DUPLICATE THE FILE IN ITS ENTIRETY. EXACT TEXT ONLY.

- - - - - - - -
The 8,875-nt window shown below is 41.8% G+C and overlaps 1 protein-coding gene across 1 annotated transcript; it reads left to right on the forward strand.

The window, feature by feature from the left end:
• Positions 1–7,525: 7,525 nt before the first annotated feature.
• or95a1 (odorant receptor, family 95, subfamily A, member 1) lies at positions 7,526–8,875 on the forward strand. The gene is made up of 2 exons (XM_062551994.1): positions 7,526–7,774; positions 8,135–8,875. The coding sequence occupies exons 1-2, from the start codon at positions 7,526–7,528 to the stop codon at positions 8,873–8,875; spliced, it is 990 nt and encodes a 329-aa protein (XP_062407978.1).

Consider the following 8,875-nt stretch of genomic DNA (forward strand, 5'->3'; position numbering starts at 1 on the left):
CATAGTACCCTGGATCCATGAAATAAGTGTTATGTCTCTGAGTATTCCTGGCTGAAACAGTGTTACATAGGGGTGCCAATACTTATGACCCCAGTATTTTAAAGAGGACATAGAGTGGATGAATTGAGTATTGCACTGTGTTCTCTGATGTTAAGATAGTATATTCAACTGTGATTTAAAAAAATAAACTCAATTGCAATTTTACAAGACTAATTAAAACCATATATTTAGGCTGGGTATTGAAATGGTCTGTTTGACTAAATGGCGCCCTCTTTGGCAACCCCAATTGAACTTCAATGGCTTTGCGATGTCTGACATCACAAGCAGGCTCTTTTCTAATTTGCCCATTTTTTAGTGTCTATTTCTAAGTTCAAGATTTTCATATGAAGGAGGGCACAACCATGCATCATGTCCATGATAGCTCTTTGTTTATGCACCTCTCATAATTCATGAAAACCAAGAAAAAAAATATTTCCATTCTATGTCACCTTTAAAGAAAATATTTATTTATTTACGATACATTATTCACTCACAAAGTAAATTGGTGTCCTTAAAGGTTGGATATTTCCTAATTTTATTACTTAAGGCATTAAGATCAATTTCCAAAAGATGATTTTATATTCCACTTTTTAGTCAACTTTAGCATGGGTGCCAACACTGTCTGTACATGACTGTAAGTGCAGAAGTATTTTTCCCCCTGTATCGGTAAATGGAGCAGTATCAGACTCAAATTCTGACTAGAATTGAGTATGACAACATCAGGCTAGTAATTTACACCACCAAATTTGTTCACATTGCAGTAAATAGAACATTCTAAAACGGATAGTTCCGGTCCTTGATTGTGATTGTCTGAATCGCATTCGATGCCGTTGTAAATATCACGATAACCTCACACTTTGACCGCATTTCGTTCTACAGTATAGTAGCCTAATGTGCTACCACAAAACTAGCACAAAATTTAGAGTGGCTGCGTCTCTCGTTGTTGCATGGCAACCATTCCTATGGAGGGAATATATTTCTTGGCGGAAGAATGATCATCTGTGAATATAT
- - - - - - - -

The 8,875-nt window shown below is 41.8% G+C and overlaps 1 protein-coding gene across 1 annotated transcript; it reads left to right on the forward strand.

The window, feature by feature from the left end:
• Positions 1–7,525: 7,525 nt before the first annotated feature.
• or95a1 (odorant receptor, family 95, subfamily A, member 1) lies at positions 7,526–8,875 on the forward strand. The gene is made up of 2 exons (XM_062551994.1): positions 7,526–7,774; positions 8,135–8,875. The coding sequence occupies exons 1-2, from the start codon at positions 7,526–7,528 to the stop codon at positions 8,873–8,875; spliced, it is 990 nt and encodes a 329-aa protein (XP_062407978.1).

Consider the following 8,875-nt stretch of genomic DNA (forward strand, 5'->3'; position numbering starts at 1 on the left):
CATAGTACCCTGGATCCATGAAATAAGTGTTATGTCTCTGAGTATTCCTGGCTGAAACAGTGTTACATAGGGGTGCCAATACTTATGACCCCAGTATTTTAAAGAGGACATAGAGTGGATGAATTGAGTATTGCACTGTGTTCTCTGATGTTAAGATAGTATATTCAACTGTGATTTAAAAAAATAAACTCAATTGCAATTTTACAAGACTAATTAAAACCATATATTTAGGCTGGGTATTGAAATGGTCTGTTTGACTAAATGGCGCCCTCTTTGGCAACCCCAATTGAACTTCAATGGCTTTGCGATGTCTGACATCACAAGCAGGCTCTTTTCTAATTTGCCCATTTTTTAGTGTCTATTTCTAAGTTCAAGATTTTCATATGAAGGAGGGCACAACCATGCATCATGTCCATGATAGCTCTTTGTTTATGCACCTCTCATAATTCATGAAAACCAAGAAAAAAAATATTTCCATTCTATGTCACCTTTAAAGAAAATATTTATTTATTTACGATACATTATTCACTCACAAAGTAAATTGGTGTCCTTAAAGGTTGGATATTTCCTAATTTTATTACTTAAGGCATTAAGATCAATTTCCAAAAGATGATTTTATATTCCACTTTTTAGTCAACTTTAGCATGGGTGCCAACACTGTCTGTACATGACTGTAAGTGCAGAAGTATTTTTCCCCCTGTATCGGTAAATGGAGCAGTATCAGACTCAAATTCTGACTAGAATTGAGTATGACAACATCAGGCTAGTAATTTACACCACCAAATTTGTTCACATTGCAGTAAATAGAACATTCTAAAACGGATAGTTCCGGTCCTTGATTGTGATTGTCTGAATCGCATTCGATGCCGTTGTAAATATCACGATAACCTCACACTTTGACCGCATTTCGTTCTACAGTATAGTAGCCTAATGTGCTACCACAAAACTAGCACAAAATTTAGAGTGGCTGCGTCTCTCGTTGTTGCATGGCAACCATTCCTATGGAGGGAATATATTTCTTGGCGGAAGAATGATCATCTGTGAATATAT